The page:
The Wedding Date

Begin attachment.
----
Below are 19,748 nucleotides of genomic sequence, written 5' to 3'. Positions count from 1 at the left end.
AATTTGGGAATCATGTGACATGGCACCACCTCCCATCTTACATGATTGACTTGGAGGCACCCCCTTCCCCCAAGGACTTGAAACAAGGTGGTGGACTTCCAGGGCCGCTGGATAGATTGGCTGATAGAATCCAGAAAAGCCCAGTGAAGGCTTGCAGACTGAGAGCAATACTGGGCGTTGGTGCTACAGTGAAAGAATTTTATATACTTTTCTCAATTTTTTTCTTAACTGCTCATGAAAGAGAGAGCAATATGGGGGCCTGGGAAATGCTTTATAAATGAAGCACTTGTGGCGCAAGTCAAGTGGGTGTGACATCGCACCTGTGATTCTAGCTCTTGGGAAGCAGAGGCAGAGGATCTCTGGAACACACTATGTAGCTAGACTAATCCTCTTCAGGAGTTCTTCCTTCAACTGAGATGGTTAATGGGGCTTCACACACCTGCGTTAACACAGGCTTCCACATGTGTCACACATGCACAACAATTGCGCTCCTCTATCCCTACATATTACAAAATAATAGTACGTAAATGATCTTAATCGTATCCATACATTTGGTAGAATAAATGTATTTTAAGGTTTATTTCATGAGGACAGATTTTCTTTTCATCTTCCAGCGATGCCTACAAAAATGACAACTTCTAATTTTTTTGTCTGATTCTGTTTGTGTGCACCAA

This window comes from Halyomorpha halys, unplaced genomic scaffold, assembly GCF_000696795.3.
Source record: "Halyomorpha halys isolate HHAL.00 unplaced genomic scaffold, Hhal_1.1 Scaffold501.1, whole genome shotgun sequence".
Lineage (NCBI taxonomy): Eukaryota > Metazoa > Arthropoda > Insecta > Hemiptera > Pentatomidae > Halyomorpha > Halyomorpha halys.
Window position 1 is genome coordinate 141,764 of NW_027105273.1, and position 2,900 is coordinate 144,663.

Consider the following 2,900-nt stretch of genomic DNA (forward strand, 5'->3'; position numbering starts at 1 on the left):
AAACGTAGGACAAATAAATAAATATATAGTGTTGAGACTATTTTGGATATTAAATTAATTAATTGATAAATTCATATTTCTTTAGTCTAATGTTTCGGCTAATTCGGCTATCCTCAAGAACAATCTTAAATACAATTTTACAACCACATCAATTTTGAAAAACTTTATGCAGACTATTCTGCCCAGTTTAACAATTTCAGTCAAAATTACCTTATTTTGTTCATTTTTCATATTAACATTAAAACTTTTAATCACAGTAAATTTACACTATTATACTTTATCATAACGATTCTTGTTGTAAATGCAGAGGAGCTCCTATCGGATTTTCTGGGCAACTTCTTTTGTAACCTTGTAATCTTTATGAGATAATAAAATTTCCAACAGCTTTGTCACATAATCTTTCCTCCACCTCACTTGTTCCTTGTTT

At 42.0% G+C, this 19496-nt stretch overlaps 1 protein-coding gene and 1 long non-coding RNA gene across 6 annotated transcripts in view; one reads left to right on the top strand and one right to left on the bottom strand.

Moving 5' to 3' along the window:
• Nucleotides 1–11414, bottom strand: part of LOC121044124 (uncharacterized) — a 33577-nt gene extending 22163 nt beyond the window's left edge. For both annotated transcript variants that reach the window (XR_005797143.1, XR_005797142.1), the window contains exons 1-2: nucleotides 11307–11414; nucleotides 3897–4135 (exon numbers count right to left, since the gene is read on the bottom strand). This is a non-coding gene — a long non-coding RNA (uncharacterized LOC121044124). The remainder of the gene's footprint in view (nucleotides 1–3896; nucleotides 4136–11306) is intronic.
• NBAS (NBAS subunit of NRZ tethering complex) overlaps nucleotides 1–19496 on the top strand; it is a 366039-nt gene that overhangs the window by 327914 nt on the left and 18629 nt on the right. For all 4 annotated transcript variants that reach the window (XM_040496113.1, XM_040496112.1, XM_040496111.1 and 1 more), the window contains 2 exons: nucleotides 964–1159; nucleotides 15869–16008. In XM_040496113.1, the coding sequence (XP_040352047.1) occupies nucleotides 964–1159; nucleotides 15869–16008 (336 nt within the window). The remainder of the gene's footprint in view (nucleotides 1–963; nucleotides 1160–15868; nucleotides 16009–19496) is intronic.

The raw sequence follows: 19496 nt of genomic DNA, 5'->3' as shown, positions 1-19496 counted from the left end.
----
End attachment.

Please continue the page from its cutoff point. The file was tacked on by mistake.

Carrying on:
The Wedding Date (2005) is a movie of utter inconsequence a cinematic Listerine Strip that evaporates off the brain before you can press the "Eject" button on your DVD player. This loose adaptation of Elizabeth Young's British chick-lit novel Asking for Trouble is "loose" in pretty much every sense of the word. Its writing is loose. Its morals are loose. Its comic timing is very loose. And it's loose in the sense that it only adapts the barest bones of Young's original story. As in the book, a woman pays a high-class male prostitute to pretend to be her boyfriend at her little sister's wedding. Everything else the title, the character names, even the heroine's nationality has been discarded in favor of shoehorning "Will & Grace"'s Debra Messing into the title role and Dermot Mulroney into the male-escort role. Which is a shame, because if the blandly amusing Wedding Date does one thing really well, it reminds us that these two talented, ridiculously handsome actors have done far better work in similar venues. Mulroney, of course, played the groom in My Best Friend's Wedding, the modern-day perfection of this sort of neo-screwball. And while Mulroney's fine (if a little bored) as "the Yoda of escorts," the mind reels imagining what Rupert Everett could have done with this part half-a-decade ago. And Messing's no slouch with the right material; she's something of a low-rent Lucille Ball over on "Will & Grace," where she regularly cracks wise, takes pratfalls, and behaves badly in ways that are livelier (and bawdier) than pretty much anything in The Wedding Date. There are a few mild chuckles to be had here, if not any actual jokes: Messing is really good at sexy self-deprecation, the mostly British cast is amusing enough, and there's a subplot with an ex-boyfriend (Jeremy Sheffield) that packs a few dramatic surprises. But while watching a limo full of drunk thirtysomething women yelling "Wooo!," the overwhelming sense is that of a genre wheezing its last. The Wedding Date is the frayed end of the string of books and films that emerged from Four Weddings and a Funeral, Muriel's Wedding, and "Sex and the City." Those films and books felt fresh and exciting when they first arrived thanks to their double-doses of real wit and, underneath, yearnings for love and meaning in an age of solipsism. The Wedding Date, on the other hand, feels like a romance novel with better shoes. Universal's DVD release features a solid anamorphic transfer (1.85:1) with Dolby Digital 5.1 audio in English and Spanish. Extras include a feature commentary with star Debra Messing, the featurette "A Date with Debra" (7 min.), and a deleted scenes reel. Keep-case.